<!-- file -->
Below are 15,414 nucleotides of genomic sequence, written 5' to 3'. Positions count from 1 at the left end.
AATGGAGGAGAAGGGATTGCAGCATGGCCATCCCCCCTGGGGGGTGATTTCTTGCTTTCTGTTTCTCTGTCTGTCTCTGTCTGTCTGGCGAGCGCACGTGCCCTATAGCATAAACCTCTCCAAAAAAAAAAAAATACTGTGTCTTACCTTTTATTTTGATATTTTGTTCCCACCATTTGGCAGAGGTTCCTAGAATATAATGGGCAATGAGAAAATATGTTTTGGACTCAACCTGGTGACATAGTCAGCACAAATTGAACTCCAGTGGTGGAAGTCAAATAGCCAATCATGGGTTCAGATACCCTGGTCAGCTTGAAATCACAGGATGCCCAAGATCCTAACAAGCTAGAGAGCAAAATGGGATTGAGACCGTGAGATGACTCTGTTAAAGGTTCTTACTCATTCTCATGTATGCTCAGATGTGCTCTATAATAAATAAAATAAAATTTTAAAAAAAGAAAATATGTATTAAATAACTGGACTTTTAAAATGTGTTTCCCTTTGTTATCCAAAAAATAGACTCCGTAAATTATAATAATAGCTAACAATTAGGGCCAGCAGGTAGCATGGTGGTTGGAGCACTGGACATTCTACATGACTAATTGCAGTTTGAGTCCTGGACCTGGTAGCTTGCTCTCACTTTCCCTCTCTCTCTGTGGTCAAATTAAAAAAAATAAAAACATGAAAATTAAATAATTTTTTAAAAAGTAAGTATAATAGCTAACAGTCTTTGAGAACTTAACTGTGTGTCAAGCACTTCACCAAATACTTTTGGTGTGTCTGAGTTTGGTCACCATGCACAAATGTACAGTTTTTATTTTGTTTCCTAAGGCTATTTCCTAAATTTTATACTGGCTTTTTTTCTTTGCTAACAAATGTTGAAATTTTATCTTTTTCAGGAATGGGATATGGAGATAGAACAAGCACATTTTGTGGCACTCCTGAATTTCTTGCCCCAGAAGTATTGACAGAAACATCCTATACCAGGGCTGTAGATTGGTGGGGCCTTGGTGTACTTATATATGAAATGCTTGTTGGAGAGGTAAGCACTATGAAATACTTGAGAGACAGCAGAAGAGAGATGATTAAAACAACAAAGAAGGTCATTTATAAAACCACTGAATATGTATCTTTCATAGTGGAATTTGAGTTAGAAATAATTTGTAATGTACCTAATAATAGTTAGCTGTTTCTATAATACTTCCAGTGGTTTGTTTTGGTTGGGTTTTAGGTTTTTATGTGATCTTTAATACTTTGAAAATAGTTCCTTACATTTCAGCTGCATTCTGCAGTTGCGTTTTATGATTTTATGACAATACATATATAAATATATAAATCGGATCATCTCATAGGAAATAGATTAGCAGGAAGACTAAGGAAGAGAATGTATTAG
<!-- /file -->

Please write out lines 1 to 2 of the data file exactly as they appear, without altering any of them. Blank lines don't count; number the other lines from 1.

Below are 15,414 nucleotides of genomic sequence, written 5' to 3'. Positions count from 1 at the left end.
AATGGAGGAGAAGGGATTGCAGCATGGCCATCCCCCCTGGGGGGTGATTTCTTGCTTTCTGTTTCTCTGTCTGTCTCTGTCTGTCTGGCGAGCGCACGTGCCCTATAGCATAAACCTCTCCAAAAAAAAAAAAATACTGTGTCTTACCTTTTATTTTGATATTTTGTTCCCACCATTTGGCAGAGGTTCCTAGAATATAATGGGCAATGAGAAAATATGTTTTGGACTCAACCTGGTGACATAGTCAGCACAAATTGAACTCCAGTGGTGGAAGTCAAATAGCCAATCATGGGTTCAGATACCCTGGTCAGCTTGAAATCACAGGATGCCCAAGATCCTAACAAGCTAGAGAGCAAAATGGGATTGAGACCGTGAGATGACTCTGTTAAAGGTTCTTACTCATTCTCATGTATGCTCAGATGTGCTCTATAATAAATAAAATAAAATTTTAAAAAAAGAAAATATGTATTAAATAACTGGACTTTTAAAATGTGTTTCCCTTTGTTATCCAAAAAATAGACTCCGTAAATTATAATAATAGCTAACAATTAGGGCCAGCAGGTAGCATGGTGGTTGGAGCACTGGACATTCTACATGACTAATTGCAGTTTGAGTCCTGGACCTGGTAGCTTGCTCTCACTTTCCCTCTCTCTCTGTGGTCAAATTAAAAAAAATAAAAACATGAAAATTAAATAATTTTTTAAAAAGTAAGTATAATAGCTAACAGTCTTTGAGAACTTAACTGTGTGTCAAGCACTTCACCAAATACTTTTGGTGTGTCTGAGTTTGGTCACCATGCACAAATGTACAGTTTTTATTTTGTTTCCTAAGGCTATTTCCTAAATTTTATACTGGCTTTTTTTCTTTGCTAACAAATGTTGAAATTTTATCTTTTTCAGGAATGGGATATGGAGATAGAACAAGCACATTTTGTGGCACTCCTGAATTTCTTGCCCCAGAAGTATTGACAGAAACATCCTATACCAGGGCTGTAGATTGGTGGGGCCTTGGTGTACTTATATATGAAATGCTTGTTGGAGAGGTAAGCACTATGAAATACTTGAGAGACAGCAGAAGAGAGATGATTAAAACAACAAAGAAGGTCATTTATAAAACCACTGAATATGTATCTTTCATAGTGGAATTTGAGTTAGAAATAATTTGTAATGTACCTAATAATAGTTAGCTGTTTCTATAATACTTCCAGTGGTTTGTTTTGGTTGGGTTTTAGGTTTTTATGTGATCTTTAATACTTTGAAAATAGTTCCTTACATTTCAGCTGCATTCTGCAGTTGCGTTTTATGATTTTATGACAATACATATATAAATATATAAATCGGATCATCTCATAGGAAATAGATTAGCAGGAAGACTAAGGAAGAGAATGTATTAG